I make it clear today that my constructive approach to these issues will continue. The truth about major infrastructure projects is that sometimes a decision by the government of the day is not enough to achieve what is required. When it comes to nation-building infrastructure I believe that this parliament has a responsibility to take decisions that will benefit this generation and future generations. It requires political parties to put aside politics and work together in the national interest. It is about our economy, our productivity and our ability to grow as a nation.

Handled properly, a second airport can provide opportunity—jobs for tens of thousands of people in Western Sydney. Airports are job generators. The joint study found that, in the absence of a second airport in Sydney, the total number of jobs that will not be created is estimated to grow over time as unmet demand increases. This is averaged to be 12,700 in New South Wales and 17,300 nationally over the period from 2011. In 2060 alone the annual estimate of forgone jobs is approximately 57,000 in New South Wales and 77,900 nationally. Further, the jobs around airports are well-paid jobs.

The Grattan Institute undertook detailed research across Australia’s capital cities last year looking at where the high-paying, high-productivity jobs are located. It found that CBDs were by far the largest centres of high-paying jobs. But it also noted that inner-city areas and secondary commercial hubs, such as those around large cities’ airports, also tend to be more productive than other locations. A new airport not only brings jobs; it has the potential over time to bring higher paying, productivity-driving jobs to a location other than a CBD.

Airports, like universities, are one of the key attractors of related industries to their precincts. The importance of this cannot be overstated at this stage of Australia’s economic development. As the 2013 State of Australian cities report—the last one that was actually published—made clear, our nation is undergoing a shift under which jobs growth is moving from the suburbs to the inner city. At the same time, housing remains affordable in suburban areas. This means that many Australians have to commute from homes in the outer suburbs to the inner city. This has given rise to the phenomenon of drive-in drive-out suburbs, where housing is affordable but jobs are scarce.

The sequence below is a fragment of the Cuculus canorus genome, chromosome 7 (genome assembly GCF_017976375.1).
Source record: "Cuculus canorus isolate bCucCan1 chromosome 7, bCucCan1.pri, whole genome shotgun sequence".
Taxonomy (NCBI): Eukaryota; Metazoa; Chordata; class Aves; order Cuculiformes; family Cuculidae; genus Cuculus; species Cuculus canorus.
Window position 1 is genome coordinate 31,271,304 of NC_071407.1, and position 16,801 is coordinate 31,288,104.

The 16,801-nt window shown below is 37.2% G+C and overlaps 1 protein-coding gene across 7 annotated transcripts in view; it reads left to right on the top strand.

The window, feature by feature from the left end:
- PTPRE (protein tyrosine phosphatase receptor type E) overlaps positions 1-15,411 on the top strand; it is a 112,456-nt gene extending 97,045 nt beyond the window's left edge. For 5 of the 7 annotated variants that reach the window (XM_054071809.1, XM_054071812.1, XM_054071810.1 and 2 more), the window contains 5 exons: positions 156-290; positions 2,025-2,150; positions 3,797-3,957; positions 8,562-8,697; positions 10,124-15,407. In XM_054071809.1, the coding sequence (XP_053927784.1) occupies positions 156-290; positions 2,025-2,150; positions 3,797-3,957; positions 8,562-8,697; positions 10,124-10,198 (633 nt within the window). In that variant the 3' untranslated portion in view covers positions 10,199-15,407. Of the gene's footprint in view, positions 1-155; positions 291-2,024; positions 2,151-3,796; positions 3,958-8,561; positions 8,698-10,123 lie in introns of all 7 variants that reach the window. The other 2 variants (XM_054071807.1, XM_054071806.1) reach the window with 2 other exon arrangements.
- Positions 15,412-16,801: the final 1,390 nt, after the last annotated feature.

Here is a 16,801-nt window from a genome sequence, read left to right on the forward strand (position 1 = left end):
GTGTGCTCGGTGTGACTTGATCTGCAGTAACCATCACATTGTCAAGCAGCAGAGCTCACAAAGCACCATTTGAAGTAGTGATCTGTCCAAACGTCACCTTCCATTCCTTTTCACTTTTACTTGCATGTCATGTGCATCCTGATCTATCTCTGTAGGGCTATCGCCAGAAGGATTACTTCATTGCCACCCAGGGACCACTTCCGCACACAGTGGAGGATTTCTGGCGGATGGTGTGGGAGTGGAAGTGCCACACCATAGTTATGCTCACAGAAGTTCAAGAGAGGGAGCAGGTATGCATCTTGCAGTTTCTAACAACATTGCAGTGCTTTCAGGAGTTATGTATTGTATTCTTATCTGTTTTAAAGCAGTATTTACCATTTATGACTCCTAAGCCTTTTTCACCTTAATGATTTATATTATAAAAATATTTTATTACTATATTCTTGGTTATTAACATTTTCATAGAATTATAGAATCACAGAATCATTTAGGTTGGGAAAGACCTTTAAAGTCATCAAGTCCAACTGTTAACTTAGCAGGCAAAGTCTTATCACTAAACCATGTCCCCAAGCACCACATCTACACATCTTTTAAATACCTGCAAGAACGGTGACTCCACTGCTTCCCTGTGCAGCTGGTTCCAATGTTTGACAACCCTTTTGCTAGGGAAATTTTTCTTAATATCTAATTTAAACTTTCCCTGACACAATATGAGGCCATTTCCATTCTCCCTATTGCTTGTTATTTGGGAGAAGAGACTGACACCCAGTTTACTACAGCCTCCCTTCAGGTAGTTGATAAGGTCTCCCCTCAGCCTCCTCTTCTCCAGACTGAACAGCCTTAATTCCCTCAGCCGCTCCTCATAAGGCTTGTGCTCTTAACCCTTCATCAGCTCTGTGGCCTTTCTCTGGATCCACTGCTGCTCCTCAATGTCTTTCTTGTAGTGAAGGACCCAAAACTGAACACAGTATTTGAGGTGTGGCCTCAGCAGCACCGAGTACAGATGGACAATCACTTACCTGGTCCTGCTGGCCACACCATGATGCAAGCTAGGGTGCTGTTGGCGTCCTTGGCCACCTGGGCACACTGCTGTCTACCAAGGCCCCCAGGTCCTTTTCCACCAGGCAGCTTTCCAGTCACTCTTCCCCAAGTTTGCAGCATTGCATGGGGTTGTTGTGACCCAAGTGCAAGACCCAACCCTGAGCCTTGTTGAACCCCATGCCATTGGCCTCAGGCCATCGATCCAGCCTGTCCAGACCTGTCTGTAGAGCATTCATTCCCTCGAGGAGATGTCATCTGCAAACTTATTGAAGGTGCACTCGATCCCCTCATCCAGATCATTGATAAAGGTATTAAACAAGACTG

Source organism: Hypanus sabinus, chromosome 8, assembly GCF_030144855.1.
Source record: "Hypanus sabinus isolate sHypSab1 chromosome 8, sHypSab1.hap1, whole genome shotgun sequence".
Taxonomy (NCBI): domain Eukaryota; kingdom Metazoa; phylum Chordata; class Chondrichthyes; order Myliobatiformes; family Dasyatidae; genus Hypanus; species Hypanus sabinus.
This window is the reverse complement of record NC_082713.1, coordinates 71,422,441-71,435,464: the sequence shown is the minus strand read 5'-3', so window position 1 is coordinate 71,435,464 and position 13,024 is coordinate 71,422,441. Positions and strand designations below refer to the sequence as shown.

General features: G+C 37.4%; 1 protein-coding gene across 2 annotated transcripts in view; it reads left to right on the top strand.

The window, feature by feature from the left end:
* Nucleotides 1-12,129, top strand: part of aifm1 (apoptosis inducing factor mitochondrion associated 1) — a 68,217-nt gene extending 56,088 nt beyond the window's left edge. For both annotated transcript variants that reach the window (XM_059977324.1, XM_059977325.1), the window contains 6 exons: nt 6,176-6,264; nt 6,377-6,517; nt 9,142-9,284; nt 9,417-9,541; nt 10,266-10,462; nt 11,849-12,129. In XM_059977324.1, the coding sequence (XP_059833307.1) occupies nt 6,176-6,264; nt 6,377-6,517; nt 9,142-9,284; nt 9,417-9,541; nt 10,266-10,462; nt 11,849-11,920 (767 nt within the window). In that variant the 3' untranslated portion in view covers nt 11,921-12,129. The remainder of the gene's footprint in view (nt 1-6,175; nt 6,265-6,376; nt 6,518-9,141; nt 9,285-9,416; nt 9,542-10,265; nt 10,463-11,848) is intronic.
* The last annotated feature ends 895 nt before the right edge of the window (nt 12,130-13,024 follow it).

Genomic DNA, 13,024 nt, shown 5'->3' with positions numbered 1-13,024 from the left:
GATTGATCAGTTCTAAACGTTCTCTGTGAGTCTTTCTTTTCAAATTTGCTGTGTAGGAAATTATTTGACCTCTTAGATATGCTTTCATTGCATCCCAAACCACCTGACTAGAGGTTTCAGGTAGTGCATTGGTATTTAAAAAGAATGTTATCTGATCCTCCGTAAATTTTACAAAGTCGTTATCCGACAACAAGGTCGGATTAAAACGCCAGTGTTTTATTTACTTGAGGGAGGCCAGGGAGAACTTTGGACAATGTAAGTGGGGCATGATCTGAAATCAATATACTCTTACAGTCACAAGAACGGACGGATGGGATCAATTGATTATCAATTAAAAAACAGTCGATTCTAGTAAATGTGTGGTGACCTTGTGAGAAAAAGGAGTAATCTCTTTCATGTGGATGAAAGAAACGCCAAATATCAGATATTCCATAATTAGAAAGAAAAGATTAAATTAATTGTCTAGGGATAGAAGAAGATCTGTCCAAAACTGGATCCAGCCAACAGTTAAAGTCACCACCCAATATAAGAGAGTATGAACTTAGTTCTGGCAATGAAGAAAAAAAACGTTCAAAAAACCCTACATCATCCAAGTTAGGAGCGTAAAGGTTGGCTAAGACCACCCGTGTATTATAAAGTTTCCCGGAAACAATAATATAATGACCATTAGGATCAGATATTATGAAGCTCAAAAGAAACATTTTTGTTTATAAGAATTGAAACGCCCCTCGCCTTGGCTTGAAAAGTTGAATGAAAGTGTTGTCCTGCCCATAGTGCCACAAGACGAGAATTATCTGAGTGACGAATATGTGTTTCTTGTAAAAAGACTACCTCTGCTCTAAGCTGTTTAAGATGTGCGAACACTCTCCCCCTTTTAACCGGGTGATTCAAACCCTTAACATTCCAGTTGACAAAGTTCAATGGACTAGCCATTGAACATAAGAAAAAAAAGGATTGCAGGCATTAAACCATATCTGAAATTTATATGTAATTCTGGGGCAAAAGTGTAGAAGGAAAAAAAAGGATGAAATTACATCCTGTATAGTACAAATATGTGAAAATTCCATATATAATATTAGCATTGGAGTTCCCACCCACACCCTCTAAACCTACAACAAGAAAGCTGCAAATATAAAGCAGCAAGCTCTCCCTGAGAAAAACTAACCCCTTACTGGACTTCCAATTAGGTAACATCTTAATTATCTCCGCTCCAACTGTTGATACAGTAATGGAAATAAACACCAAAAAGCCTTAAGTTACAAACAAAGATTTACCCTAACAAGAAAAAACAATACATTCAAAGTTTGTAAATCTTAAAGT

The social consequences of this trend are significant. It is indeed a tragedy that many Australian parents spend more time commuting in their cars than they spend at home playing with their children. There is also a risk that a lack of jobs close to where people live will entrench social disadvantage. One way that governments can address this trend is to invest in public transport. Regrettably, of course, the current government have cut public transport spending and do not believe in investing in it, although I note that they are very happy to come to openings of projects that have been funded by previous governments.

Another remedy is to focus on job creation closer to where people live. The construction of a second airport in Western Sydney will bring thousands of well-paid jobs to the region, not just in aviation but also in associated industries. A properly developed second Sydney airport will not only spark economic growth but also literally improve life for tens of thousands of people who will be able to live much closer to their workplaces. That means less time on the road, more time for family and friends and a better quality of life. The case for a second Sydney airport is therefore compelling, but, with the Commonwealth having chosen the site and already working on associated road infrastructure, it is important that we get the detailed planning right. We also need to ensure that the community has its say on the concept plan and that there is a proper and transparent analysis of environmental impacts.